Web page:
Transition Processes of Former Socialist States

Economy, defense, and legal order continue to be the connecting thread of the ex-communist camp’s countries. Similar is the transition of these countries across the three key areas. As regards the economy – from predominantly state-owned property to privatization and protection of private property. In defense – from conscript army and allies facing the ideological enemy, to professional army and partners led by the concept of protection against attack on the individual and on the democratic order. Law’s mission was to liquidate the Soviet-type constitutions and adopt Europe’s inherent constitutions of the 1980s (those changing the image of the state).3

Given that the conceptual direction is clear, the timeline can be defined. It starts with the opposition of the pro-Soviet regimes, the rejection of those regimes, the free elections, and the binding of those who exercise the new power with the family of the old democracies. A tool of involvement is the membership in various “democracy clubs” – Council of Europe, negotiations prior joining European Union and NATO; and for those that successfully passed the process – full membership in these organizations.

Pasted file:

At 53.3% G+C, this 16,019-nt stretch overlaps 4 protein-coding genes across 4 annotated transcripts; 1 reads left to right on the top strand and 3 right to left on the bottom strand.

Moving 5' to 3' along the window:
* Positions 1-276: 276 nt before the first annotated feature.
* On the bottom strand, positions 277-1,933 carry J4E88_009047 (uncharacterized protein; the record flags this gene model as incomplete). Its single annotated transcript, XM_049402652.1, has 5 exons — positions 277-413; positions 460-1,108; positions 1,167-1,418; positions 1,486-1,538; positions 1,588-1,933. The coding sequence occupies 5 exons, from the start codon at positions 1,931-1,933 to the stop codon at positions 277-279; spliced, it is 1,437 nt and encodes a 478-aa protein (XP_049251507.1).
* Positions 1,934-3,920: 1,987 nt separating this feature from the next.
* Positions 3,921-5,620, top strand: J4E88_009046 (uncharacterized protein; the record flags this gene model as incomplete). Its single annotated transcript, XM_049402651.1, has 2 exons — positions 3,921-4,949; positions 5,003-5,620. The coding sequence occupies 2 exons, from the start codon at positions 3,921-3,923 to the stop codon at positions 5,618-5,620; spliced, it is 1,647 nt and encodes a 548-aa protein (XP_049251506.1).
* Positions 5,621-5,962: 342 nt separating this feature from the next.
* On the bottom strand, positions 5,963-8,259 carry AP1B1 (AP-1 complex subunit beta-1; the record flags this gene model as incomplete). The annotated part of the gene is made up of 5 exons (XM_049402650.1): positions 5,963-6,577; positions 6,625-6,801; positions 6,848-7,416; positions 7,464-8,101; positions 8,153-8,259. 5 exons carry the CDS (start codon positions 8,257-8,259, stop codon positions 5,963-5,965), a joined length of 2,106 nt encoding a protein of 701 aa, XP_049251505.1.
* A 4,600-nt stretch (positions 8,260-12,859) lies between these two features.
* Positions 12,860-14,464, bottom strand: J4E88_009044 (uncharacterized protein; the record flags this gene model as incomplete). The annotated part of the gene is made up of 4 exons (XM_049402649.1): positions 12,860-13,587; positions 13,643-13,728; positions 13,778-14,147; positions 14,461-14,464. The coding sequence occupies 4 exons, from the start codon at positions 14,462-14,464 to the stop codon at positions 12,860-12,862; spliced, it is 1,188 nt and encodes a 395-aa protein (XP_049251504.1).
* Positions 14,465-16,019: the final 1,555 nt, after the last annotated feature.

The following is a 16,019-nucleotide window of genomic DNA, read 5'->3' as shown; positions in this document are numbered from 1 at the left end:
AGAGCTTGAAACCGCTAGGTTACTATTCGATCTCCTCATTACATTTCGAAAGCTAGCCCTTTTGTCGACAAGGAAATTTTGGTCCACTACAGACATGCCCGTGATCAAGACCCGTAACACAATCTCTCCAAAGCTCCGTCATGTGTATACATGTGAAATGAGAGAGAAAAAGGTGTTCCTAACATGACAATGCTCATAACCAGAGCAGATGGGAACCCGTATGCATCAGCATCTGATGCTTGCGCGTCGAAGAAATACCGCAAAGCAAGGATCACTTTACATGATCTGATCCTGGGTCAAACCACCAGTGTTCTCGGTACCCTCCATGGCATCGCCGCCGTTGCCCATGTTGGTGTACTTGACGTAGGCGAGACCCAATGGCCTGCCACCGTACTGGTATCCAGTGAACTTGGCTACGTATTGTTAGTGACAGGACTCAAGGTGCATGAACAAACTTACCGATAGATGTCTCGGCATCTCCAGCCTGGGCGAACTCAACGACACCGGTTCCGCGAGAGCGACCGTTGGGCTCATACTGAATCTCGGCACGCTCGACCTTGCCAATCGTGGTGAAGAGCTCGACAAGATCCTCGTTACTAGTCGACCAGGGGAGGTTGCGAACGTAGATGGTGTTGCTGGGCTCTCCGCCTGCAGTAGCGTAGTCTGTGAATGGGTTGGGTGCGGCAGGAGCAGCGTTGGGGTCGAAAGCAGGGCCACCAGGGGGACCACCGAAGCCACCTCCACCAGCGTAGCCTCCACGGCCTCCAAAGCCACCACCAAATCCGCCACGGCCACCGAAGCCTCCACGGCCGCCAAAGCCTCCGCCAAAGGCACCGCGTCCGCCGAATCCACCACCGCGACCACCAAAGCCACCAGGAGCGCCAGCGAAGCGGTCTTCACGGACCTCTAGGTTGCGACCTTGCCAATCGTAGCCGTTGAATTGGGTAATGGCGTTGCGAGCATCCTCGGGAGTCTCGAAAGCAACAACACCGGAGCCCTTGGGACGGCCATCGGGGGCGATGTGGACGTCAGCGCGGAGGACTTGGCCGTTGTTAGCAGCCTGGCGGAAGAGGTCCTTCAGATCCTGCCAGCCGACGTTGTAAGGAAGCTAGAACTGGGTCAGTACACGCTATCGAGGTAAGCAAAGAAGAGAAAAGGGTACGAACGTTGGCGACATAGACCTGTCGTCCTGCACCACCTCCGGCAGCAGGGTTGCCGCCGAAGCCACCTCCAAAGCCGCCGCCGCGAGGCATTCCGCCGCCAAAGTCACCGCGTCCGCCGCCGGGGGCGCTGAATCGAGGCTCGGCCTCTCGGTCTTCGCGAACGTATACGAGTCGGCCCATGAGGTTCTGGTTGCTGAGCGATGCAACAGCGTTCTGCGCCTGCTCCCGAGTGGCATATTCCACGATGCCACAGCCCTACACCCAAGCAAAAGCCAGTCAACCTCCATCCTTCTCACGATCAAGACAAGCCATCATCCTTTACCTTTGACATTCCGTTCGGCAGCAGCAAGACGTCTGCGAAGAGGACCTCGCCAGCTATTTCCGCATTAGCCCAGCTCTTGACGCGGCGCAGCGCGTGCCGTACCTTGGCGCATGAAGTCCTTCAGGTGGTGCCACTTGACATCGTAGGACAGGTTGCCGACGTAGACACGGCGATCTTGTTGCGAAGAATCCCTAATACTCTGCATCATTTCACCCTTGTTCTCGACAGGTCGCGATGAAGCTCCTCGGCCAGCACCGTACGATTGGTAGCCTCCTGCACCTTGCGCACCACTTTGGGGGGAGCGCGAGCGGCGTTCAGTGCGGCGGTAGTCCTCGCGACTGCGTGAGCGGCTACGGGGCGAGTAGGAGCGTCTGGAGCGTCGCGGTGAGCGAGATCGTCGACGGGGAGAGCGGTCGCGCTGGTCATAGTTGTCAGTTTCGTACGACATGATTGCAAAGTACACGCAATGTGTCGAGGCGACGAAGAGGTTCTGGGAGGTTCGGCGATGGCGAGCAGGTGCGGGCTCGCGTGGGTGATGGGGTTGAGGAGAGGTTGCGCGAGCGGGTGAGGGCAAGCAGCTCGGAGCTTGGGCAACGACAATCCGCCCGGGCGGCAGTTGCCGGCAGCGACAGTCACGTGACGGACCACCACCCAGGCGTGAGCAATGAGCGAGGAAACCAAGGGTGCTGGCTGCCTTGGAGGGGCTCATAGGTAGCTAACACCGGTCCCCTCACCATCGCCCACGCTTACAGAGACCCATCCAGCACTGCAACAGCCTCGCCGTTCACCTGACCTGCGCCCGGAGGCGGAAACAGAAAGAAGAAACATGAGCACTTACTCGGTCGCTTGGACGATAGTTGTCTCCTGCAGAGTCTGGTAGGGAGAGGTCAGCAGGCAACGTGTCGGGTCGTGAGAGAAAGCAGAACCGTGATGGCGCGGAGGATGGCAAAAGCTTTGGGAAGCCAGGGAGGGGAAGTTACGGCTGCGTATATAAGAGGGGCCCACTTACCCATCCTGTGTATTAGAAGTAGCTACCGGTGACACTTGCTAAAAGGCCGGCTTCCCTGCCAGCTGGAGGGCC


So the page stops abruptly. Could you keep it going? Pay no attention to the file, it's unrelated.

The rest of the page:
However, the democratization could only be declared “accomplished” in the presence of working legislative, executive, and judicial institutions. Such institutions do not allow or make it the most difficult to master the transformation and redirect it to serve non-democratic government and the power to harm individual rights and freedoms.